Government To Incentivize Hospitals To Relieve Medical Debt

RALEIGH, N.C. (AP) — North Carolina state government is seeking to rid potentially billions in medical debt from low- and middle-income residents by offering a financial carrot for hospitals to take unpaid bills off the books and to implement policies supporting future patients.

Democratic Gov. Roy Cooper and his health chief unveiled a plan Monday that they want federal Medicaid regulators to approve soon, It would allow roughly 100 hospitals that recently began receiving enhanced federal Medicaid reimbursement funds to get even more money.

But to qualify an acute-care, rural or university-connected hospital would have to voluntarily do away with patients’ medical debt going back to early 2014 on current Medicaid enrollees — and on non-enrollees who make below certain incomes or whose debt exceeds 5% of their annual income.

Going forward, these hospitals also would have to help low- and middle-income patients — for example, those in a family of four making no more than $93,600 — by providing deep discounts on medical bills incurred. The hospitals would have to enroll people automatically in charity care programs, agree not to sell their debt to collectors or tell credit reporting agencies about unpaid bills. Interest rates on medical debt also would be capped.

The plan has the potential to help 2 million people in the state get rid of $4 billion in debt, Cooper said, much of which hospitals are never going to recoup anyway.

“It’s clear that by providing relief for medical debt, we give North Carolinians not just peace of mind, but truly a fresh start,” state Health and Human Services Secretary Kody Kinsley said at a governor’s mansion news conference.

Other state and local governments have tapped into federal American Rescue Plan funds to help purchase and cancel residents’ debt for pennies on the dollar. Kinsley said North Carolina’s proposed initiative would be different by creating a long-term solution to debt.

North Carolina legislators last year created enhanced Medicaid reimbursement payments for hospitals — called the Healthcare Access and Stabilization Program —alongside provisions that expanded Medicaid coverage in the state to working adults who couldn’t otherwise qualify for conventional Medicaid. Almost 500,000 people already have enrolled for the expanded Medicaid offered since last December. But that hasn’t done away with past debt, Cooper said.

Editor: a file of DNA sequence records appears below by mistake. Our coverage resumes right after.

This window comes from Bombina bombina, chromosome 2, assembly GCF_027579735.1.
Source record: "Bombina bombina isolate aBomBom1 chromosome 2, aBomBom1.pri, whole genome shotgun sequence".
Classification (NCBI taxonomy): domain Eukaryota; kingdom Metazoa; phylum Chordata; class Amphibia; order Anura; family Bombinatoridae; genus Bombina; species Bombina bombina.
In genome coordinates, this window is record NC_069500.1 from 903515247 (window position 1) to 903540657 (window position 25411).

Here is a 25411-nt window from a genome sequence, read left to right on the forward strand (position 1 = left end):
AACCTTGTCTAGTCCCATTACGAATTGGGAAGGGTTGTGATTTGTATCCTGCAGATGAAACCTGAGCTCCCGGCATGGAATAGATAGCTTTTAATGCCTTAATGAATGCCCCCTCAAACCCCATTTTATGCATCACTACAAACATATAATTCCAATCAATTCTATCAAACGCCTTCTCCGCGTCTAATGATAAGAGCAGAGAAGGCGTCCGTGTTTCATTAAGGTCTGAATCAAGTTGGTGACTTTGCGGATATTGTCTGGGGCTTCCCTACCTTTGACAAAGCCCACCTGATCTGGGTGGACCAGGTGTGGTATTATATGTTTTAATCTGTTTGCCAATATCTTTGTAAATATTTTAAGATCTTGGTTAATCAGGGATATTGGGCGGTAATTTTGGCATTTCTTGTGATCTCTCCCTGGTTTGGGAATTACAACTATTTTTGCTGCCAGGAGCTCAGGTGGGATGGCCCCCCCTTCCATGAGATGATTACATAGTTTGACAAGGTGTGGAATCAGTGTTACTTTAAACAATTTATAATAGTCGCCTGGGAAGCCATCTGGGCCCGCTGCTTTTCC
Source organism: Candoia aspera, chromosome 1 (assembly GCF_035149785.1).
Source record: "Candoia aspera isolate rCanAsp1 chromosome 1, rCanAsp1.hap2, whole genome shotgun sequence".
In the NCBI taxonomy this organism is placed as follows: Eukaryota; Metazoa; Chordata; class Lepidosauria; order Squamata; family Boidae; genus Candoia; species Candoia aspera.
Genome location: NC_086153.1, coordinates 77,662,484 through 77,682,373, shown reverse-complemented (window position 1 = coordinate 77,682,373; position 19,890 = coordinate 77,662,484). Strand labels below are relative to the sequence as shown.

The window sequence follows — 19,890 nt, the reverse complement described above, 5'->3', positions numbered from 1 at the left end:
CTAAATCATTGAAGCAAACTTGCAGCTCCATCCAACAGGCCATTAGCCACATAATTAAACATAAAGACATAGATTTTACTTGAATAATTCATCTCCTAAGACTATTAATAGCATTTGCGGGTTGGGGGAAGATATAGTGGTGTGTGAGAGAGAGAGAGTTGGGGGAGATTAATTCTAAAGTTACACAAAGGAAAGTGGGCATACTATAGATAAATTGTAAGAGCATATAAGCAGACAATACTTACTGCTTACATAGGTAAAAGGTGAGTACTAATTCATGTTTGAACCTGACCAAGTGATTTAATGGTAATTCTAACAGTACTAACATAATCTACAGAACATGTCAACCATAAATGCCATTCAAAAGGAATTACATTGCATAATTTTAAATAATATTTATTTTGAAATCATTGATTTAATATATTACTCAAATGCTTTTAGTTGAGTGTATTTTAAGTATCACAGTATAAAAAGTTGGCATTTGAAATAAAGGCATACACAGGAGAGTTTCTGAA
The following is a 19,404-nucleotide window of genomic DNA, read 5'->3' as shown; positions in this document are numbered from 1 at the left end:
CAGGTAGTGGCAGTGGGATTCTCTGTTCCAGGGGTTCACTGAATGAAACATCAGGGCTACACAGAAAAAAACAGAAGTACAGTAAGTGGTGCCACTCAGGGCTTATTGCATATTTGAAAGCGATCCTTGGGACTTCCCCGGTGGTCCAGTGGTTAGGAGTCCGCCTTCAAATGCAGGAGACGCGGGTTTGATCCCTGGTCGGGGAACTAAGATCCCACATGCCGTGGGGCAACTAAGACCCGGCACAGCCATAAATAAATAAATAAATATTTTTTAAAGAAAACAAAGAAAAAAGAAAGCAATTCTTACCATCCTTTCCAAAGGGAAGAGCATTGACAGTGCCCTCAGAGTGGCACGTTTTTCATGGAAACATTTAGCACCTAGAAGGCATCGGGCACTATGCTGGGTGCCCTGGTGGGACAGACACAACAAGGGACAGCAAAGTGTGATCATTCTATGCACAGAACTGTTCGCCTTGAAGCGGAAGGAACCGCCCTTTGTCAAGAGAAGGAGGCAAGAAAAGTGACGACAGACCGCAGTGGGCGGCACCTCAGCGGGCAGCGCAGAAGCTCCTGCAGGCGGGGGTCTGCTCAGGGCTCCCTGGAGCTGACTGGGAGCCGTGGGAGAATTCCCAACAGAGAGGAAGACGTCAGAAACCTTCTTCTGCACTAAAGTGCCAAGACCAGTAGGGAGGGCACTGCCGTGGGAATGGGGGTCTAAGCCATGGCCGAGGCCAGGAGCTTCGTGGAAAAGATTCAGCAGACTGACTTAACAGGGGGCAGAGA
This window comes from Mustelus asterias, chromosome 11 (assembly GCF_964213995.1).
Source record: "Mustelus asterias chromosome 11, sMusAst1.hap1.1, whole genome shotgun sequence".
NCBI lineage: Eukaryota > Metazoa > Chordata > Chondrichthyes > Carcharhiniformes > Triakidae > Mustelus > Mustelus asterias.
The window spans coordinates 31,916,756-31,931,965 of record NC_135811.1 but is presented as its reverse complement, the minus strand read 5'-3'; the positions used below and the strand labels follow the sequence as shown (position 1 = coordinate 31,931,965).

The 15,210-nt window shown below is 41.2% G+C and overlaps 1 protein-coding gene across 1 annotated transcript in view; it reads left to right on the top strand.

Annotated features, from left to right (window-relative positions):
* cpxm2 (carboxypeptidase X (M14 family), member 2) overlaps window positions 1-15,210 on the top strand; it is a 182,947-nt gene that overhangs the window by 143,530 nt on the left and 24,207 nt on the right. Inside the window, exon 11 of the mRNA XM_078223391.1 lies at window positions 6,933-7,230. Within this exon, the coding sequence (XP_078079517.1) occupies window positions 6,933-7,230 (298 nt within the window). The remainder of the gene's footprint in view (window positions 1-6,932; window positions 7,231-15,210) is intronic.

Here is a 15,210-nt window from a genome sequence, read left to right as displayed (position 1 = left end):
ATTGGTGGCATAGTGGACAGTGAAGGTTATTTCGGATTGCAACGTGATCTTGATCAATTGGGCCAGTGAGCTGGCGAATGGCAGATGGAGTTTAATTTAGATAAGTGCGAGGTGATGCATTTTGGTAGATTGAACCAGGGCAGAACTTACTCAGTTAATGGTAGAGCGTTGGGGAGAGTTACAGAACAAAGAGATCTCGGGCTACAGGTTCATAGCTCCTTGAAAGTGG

“Large judgments remain on the books that prevent people from buying a house or getting a credit card,” Cooper said. “The weight of medical debt still casts a long shadow. So first we expanded Medicaid, and now we must reduce medical debt to help North Carolinians and our economy thrive.”

The proposal, which Kinsley said was a first of its kind, doesn’t require a new state law and won’t cost the state any additional funds. But the U.S. Centers for Medicare and Medicaid Services must approve the Healthcare Access and Stabilization Program changes sought last week. Kinsley said in an earlier interview that he believes regulators will be “aggressive in their approval.” Cooper’s administration wraps up at year’s end, since he’s barred by term limits from reelection.

To sweeten the deal, the financial possibilities for hospitals in the debt program that agree to debt alterations appear rich. The state Department of Health and Human Services said hospitals that choose to participate would be eligible to share funds from a pot of up to $6.5 billion for next year. Those who don’t can share from $3.2 billion.

The debt relief wouldn’t begin right away, with consumers benefitting in 2025 and 2026, according to state DHHS.

The effort also depends on the willingness of the state’s hospitals to participate. The North Carolina Healthcare Association — which lobbies for nonprofit and for-profit hospitals — said later Monday that the group and its members need more time to review the proposal and look forward to hearing how federal regulators respond.

“North Carolina hospitals and health systems are committed to the care and well-being of all North Carolinians, and we recognize that medical debt is a concern for many,” the association said in a news release, citing hospital efforts for “providing safe, high-quality care to all, regardless of their ability to pay.”

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